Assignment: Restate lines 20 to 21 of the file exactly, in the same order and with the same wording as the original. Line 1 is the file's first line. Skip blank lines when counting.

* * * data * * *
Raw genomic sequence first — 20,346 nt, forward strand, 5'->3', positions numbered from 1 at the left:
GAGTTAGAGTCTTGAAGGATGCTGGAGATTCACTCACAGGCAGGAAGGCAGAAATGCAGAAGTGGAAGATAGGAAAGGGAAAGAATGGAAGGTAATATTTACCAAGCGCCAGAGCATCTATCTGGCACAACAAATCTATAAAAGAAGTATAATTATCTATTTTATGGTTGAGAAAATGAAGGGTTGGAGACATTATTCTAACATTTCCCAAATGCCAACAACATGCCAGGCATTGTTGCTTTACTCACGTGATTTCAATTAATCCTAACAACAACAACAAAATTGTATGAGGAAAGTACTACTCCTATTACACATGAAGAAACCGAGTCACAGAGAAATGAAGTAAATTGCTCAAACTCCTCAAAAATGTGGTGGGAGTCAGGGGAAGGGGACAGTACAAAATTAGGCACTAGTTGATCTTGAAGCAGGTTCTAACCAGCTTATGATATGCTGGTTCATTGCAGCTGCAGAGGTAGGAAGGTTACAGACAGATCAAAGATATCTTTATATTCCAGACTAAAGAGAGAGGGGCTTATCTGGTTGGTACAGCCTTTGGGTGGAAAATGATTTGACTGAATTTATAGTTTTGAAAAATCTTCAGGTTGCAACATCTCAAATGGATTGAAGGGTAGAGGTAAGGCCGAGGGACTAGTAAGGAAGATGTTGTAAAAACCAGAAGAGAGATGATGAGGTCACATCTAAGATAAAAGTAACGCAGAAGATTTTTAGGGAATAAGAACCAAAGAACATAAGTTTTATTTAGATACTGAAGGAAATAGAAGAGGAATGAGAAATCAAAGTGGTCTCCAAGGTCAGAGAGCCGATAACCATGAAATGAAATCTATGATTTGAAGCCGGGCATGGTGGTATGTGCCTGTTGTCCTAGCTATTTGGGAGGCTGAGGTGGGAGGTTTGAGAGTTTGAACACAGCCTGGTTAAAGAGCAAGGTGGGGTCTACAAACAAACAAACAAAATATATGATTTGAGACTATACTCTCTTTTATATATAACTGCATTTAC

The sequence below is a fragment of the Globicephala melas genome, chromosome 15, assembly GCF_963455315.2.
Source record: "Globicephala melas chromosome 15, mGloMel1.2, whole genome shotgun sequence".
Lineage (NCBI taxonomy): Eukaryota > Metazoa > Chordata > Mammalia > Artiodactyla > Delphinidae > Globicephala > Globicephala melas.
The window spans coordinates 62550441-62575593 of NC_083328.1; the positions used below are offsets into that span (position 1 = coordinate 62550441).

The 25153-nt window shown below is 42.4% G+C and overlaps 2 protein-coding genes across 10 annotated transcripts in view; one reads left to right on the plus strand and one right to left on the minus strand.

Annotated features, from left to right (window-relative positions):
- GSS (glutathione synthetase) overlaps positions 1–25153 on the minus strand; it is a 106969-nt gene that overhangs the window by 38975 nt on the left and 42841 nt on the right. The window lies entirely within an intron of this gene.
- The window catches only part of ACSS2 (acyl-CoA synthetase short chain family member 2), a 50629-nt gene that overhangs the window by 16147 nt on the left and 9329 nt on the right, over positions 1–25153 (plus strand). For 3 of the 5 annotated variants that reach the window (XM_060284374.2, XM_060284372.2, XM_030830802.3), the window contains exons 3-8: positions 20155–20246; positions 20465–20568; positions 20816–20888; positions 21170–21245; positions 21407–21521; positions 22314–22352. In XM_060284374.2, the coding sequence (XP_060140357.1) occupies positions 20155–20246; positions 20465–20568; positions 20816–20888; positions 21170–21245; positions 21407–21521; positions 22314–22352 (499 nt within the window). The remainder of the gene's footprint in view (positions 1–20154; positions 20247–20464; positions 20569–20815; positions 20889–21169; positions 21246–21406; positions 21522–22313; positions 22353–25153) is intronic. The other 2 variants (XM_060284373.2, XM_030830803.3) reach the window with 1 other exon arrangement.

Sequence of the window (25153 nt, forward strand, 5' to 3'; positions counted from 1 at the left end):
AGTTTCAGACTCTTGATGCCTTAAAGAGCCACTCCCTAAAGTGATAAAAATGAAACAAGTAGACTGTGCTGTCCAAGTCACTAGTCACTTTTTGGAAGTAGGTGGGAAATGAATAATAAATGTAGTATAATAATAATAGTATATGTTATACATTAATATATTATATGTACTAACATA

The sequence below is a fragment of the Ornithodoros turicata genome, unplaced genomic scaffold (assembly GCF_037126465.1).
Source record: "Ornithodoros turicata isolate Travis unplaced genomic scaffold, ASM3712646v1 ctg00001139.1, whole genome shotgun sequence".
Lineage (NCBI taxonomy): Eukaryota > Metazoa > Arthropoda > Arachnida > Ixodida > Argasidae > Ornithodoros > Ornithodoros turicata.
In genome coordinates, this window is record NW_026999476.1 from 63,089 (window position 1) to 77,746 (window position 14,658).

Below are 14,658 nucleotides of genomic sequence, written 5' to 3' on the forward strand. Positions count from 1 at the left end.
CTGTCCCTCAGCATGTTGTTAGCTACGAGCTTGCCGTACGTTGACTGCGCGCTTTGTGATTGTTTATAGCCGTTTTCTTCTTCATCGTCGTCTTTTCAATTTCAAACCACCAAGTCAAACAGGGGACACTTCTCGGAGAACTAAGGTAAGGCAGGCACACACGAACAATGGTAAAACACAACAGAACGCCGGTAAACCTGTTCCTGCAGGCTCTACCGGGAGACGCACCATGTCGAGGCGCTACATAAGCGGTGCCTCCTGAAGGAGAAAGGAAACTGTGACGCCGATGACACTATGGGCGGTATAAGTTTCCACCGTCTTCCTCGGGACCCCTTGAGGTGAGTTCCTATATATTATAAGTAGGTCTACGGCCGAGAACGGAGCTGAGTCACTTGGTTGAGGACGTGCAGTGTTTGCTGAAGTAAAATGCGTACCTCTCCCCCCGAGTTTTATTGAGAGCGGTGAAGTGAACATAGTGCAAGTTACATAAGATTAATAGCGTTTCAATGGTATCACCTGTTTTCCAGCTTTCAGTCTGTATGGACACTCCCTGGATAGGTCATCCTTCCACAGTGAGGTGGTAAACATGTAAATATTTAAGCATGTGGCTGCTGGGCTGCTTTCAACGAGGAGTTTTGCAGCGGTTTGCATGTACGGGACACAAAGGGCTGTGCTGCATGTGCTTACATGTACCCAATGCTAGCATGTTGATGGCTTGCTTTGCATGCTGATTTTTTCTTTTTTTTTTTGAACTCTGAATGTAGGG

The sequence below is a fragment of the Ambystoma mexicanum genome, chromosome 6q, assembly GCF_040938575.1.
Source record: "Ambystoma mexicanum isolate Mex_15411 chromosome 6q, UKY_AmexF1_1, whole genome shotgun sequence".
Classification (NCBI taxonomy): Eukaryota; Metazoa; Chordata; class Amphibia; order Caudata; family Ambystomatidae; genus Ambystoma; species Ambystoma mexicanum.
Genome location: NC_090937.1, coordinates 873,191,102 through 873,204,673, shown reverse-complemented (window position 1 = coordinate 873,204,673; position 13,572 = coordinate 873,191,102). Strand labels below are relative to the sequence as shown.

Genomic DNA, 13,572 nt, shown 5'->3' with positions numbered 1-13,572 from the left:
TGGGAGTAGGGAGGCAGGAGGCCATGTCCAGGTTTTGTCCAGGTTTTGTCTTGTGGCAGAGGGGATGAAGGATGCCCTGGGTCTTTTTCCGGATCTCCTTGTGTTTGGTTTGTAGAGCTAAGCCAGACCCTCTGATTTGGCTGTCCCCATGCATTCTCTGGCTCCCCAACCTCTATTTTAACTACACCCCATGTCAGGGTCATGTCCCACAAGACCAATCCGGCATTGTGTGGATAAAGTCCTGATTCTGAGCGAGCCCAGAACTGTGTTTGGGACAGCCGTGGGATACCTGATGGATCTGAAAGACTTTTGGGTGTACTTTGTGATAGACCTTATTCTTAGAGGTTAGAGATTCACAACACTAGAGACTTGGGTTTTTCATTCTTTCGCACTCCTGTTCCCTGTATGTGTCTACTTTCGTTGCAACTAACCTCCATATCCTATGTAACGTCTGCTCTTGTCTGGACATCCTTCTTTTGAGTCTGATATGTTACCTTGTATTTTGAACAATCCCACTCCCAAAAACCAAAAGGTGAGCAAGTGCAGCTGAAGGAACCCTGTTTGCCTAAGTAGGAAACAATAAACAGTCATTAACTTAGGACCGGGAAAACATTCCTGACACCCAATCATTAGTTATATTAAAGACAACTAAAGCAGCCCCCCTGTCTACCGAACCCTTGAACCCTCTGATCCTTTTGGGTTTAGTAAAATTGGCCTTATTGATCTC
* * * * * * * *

Source record: "Ambystoma mexicanum isolate Mex_15411 chromosome 6q, UKY_AmexF1_1, whole genome shotgun sequence".
Classification (NCBI taxonomy): Eukaryota; Metazoa; Chordata; class Amphibia; order Caudata; family Ambystomatidae; genus Ambystoma; species Ambystoma mexicanum.